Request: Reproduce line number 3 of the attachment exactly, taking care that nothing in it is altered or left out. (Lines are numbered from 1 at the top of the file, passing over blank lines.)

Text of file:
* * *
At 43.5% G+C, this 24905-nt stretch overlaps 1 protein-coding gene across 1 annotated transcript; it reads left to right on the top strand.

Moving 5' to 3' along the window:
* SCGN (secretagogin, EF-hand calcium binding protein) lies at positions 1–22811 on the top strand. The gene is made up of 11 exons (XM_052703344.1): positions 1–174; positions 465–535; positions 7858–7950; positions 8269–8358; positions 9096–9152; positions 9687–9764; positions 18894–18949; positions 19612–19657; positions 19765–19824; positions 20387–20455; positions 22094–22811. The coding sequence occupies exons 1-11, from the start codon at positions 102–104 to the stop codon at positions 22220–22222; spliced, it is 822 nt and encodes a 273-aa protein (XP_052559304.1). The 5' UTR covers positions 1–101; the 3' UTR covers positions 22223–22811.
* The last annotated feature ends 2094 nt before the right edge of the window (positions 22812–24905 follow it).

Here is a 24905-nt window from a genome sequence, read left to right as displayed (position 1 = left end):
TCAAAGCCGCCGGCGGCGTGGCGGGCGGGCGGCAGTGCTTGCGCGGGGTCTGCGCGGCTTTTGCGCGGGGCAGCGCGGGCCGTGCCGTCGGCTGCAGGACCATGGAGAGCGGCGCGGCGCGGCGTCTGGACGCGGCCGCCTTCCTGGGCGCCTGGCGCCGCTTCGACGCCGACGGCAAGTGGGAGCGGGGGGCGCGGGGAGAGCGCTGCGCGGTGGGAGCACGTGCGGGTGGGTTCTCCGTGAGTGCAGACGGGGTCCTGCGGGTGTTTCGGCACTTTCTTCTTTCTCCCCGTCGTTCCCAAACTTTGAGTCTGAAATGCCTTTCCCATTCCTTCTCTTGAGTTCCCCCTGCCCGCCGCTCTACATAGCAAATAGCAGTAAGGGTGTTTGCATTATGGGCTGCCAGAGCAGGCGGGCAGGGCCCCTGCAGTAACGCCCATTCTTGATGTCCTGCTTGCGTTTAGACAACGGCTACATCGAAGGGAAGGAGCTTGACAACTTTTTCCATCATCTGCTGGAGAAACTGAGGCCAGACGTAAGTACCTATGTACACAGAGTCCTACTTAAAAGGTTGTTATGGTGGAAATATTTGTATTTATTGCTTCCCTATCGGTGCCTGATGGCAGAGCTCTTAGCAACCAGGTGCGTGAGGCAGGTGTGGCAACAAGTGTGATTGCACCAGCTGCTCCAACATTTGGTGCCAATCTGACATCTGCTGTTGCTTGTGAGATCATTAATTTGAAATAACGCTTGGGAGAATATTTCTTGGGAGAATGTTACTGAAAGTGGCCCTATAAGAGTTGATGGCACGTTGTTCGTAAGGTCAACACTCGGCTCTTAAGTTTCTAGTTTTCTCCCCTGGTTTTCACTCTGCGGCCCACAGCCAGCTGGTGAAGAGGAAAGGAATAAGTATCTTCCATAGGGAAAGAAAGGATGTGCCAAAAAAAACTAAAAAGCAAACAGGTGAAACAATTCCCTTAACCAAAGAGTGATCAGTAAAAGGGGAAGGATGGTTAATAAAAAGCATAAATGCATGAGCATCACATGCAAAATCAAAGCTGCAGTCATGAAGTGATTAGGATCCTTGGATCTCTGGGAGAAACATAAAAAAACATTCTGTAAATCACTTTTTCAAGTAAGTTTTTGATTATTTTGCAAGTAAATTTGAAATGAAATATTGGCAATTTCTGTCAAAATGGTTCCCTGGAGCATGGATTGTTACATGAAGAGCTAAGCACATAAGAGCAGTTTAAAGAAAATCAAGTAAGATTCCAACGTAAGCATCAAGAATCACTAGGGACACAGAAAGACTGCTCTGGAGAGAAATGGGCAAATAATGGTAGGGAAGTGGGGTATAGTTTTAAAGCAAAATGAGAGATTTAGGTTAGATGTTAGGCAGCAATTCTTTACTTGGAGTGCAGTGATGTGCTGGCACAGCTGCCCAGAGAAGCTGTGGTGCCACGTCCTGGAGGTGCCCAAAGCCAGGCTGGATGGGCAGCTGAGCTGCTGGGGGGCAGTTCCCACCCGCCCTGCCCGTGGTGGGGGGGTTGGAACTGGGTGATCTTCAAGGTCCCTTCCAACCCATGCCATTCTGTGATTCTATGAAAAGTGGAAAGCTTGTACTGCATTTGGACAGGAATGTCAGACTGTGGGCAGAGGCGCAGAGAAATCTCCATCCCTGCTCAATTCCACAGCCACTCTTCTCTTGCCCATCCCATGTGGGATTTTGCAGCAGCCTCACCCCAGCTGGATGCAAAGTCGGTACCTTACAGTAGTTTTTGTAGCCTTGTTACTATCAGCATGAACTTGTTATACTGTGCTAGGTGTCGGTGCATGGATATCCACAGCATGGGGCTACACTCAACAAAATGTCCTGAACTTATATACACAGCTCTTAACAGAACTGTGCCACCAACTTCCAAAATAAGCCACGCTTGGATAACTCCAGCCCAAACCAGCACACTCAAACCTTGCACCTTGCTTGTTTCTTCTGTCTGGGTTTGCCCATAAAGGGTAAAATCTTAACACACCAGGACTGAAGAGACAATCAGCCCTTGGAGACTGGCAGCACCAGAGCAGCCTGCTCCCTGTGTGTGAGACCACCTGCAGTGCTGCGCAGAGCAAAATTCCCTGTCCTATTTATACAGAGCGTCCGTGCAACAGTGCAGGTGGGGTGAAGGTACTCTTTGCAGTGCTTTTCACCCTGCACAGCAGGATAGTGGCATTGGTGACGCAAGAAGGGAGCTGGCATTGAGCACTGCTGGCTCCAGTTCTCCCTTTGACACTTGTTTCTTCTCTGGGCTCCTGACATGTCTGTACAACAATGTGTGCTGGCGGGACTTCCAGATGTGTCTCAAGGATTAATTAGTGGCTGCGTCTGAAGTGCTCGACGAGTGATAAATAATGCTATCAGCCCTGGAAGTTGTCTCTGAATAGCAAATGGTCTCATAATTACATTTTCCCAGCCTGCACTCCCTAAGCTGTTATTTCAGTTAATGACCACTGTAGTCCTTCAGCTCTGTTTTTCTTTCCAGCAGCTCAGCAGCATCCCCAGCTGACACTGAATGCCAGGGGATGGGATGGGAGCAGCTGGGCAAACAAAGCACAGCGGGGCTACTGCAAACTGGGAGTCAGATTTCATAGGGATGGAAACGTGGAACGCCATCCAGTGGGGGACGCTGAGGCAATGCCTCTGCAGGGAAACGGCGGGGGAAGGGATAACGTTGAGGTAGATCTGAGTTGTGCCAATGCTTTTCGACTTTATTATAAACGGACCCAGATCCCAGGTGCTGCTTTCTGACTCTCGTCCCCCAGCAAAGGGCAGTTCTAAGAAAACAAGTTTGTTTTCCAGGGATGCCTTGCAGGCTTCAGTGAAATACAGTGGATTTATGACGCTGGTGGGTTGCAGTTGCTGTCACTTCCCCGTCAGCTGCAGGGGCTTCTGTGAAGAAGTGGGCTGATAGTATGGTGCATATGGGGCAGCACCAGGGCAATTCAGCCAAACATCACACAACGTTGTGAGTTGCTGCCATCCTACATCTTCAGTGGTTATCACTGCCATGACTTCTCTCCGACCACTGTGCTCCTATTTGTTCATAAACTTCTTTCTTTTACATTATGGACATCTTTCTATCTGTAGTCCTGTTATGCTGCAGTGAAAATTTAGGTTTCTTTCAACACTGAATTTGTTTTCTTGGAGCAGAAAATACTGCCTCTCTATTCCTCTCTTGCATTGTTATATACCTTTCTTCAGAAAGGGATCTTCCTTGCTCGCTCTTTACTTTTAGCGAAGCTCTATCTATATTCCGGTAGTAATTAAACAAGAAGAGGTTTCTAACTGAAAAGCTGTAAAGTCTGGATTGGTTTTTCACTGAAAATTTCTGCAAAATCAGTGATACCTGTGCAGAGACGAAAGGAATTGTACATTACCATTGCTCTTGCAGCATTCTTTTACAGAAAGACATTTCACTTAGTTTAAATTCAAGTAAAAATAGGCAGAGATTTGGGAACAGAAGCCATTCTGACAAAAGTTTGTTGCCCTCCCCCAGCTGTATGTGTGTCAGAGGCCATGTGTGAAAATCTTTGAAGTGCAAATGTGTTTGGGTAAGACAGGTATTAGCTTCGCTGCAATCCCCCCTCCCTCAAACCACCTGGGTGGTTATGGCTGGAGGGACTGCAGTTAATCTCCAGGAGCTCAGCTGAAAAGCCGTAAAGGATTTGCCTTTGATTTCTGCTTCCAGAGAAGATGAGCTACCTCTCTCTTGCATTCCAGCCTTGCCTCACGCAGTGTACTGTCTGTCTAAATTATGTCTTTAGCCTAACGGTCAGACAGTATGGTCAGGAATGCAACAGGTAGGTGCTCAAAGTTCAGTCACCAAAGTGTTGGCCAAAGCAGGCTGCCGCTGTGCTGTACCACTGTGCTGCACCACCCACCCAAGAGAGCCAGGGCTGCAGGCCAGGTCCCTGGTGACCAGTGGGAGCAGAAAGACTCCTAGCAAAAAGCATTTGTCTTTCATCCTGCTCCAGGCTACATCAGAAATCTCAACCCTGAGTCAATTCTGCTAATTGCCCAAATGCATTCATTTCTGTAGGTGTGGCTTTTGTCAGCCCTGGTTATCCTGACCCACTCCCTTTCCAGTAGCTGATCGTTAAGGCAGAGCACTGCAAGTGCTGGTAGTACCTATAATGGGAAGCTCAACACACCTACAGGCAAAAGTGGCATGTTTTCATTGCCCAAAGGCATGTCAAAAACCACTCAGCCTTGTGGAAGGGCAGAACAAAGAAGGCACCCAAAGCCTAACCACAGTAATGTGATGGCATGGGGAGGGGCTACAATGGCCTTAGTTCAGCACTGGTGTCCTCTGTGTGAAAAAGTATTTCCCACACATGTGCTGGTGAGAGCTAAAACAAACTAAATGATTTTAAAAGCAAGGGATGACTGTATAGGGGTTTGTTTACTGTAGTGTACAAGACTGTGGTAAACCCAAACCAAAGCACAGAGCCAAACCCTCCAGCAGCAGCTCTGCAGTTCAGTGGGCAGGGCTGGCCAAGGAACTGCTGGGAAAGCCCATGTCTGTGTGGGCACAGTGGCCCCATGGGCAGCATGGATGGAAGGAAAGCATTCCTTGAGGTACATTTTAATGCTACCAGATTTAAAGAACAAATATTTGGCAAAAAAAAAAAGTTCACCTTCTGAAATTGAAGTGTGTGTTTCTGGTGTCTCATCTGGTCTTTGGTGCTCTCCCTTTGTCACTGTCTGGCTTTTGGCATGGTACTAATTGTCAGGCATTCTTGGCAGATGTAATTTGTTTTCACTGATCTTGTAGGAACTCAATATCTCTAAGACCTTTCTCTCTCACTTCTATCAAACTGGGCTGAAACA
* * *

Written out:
* SCGN (secretagogin, EF-hand calcium binding protein) lies at positions 1–22811 on the top strand. The gene is made up of 11 exons (XM_052703344.1): positions 1–174; positions 465–535; positions 7858–7950; positions 8269–8358; positions 9096–9152; positions 9687–9764; positions 18894–18949; positions 19612–19657; positions 19765–19824; positions 20387–20455; positions 22094–22811. The coding sequence occupies exons 1-11, from the start codon at positions 102–104 to the stop codon at positions 22220–22222; spliced, it is 822 nt and encodes a 273-aa protein (XP_052559304.1). The 5' UTR covers positions 1–101; the 3' UTR covers positions 22223–22811.